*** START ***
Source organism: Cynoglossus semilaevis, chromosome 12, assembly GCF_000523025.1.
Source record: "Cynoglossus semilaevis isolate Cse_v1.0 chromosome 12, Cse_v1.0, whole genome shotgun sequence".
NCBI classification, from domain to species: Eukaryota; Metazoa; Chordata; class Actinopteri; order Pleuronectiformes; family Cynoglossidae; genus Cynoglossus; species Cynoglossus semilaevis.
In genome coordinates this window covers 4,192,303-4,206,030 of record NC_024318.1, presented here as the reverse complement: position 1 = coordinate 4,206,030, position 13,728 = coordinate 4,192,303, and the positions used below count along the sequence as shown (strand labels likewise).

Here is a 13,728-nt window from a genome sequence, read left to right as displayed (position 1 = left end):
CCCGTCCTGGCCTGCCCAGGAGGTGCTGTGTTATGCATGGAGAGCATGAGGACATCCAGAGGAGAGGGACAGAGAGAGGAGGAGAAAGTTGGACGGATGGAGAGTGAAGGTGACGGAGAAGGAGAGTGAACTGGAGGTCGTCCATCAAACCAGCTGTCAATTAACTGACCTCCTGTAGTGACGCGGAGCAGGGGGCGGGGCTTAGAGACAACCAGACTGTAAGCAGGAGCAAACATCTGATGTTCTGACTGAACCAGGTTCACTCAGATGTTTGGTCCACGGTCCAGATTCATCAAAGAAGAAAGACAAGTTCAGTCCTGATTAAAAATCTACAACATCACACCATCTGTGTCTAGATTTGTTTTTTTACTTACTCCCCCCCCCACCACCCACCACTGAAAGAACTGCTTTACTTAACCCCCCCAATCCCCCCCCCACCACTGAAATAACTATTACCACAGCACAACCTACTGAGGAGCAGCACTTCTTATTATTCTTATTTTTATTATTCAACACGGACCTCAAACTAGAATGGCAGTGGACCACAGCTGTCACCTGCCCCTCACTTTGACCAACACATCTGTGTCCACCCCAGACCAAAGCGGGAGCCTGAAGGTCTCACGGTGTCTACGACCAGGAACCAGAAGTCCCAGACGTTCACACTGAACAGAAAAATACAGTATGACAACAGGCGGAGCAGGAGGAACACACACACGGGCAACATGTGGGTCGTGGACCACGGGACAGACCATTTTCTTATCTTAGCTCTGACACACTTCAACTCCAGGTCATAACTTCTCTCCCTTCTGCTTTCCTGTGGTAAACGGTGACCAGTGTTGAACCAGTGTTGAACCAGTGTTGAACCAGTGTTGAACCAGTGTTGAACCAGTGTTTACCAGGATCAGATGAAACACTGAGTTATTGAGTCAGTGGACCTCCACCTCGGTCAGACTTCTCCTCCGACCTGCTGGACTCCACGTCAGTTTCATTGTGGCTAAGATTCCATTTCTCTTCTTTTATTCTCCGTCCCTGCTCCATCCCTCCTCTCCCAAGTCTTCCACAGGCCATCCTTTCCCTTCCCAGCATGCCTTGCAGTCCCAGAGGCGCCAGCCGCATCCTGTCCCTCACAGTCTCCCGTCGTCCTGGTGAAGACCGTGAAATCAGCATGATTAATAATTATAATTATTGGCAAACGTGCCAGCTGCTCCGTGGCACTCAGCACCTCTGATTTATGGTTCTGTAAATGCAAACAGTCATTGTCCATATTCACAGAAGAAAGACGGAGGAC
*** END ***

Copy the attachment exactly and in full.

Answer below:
Source organism: Cynoglossus semilaevis, chromosome 12, assembly GCF_000523025.1.
Source record: "Cynoglossus semilaevis isolate Cse_v1.0 chromosome 12, Cse_v1.0, whole genome shotgun sequence".
NCBI classification, from domain to species: Eukaryota; Metazoa; Chordata; class Actinopteri; order Pleuronectiformes; family Cynoglossidae; genus Cynoglossus; species Cynoglossus semilaevis.
In genome coordinates this window covers 4,192,303-4,206,030 of record NC_024318.1, presented here as the reverse complement: position 1 = coordinate 4,206,030, position 13,728 = coordinate 4,192,303, and the positions used below count along the sequence as shown (strand labels likewise).

Here is a 13,728-nt window from a genome sequence, read left to right as displayed (position 1 = left end):
CCCGTCCTGGCCTGCCCAGGAGGTGCTGTGTTATGCATGGAGAGCATGAGGACATCCAGAGGAGAGGGACAGAGAGAGGAGGAGAAAGTTGGACGGATGGAGAGTGAAGGTGACGGAGAAGGAGAGTGAACTGGAGGTCGTCCATCAAACCAGCTGTCAATTAACTGACCTCCTGTAGTGACGCGGAGCAGGGGGCGGGGCTTAGAGACAACCAGACTGTAAGCAGGAGCAAACATCTGATGTTCTGACTGAACCAGGTTCACTCAGATGTTTGGTCCACGGTCCAGATTCATCAAAGAAGAAAGACAAGTTCAGTCCTGATTAAAAATCTACAACATCACACCATCTGTGTCTAGATTTGTTTTTTTACTTACTCCCCCCCCCACCACCCACCACTGAAAGAACTGCTTTACTTAACCCCCCCAATCCCCCCCCCACCACTGAAATAACTATTACCACAGCACAACCTACTGAGGAGCAGCACTTCTTATTATTCTTATTTTTATTATTCAACACGGACCTCAAACTAGAATGGCAGTGGACCACAGCTGTCACCTGCCCCTCACTTTGACCAACACATCTGTGTCCACCCCAGACCAAAGCGGGAGCCTGAAGGTCTCACGGTGTCTACGACCAGGAACCAGAAGTCCCAGACGTTCACACTGAACAGAAAAATACAGTATGACAACAGGCGGAGCAGGAGGAACACACACACGGGCAACATGTGGGTCGTGGACCACGGGACAGACCATTTTCTTATCTTAGCTCTGACACACTTCAACTCCAGGTCATAACTTCTCTCCCTTCTGCTTTCCTGTGGTAAACGGTGACCAGTGTTGAACCAGTGTTGAACCAGTGTTGAACCAGTGTTGAACCAGTGTTGAACCAGTGTTTACCAGGATCAGATGAAACACTGAGTTATTGAGTCAGTGGACCTCCACCTCGGTCAGACTTCTCCTCCGACCTGCTGGACTCCACGTCAGTTTCATTGTGGCTAAGATTCCATTTCTCTTCTTTTATTCTCCGTCCCTGCTCCATCCCTCCTCTCCCAAGTCTTCCACAGGCCATCCTTTCCCTTCCCAGCATGCCTTGCAGTCCCAGAGGCGCCAGCCGCATCCTGTCCCTCACAGTCTCCCGTCGTCCTGGTGAAGACCGTGAAATCAGCATGATTAATAATTATAATTATTGGCAAACGTGCCAGCTGCTCCGTGGCACTCAGCACCTCTGATTTATGGTTCTGTAAATGCAAACAGTCATTGTCCATATTCACAGAAGAAAGACGGAGGAC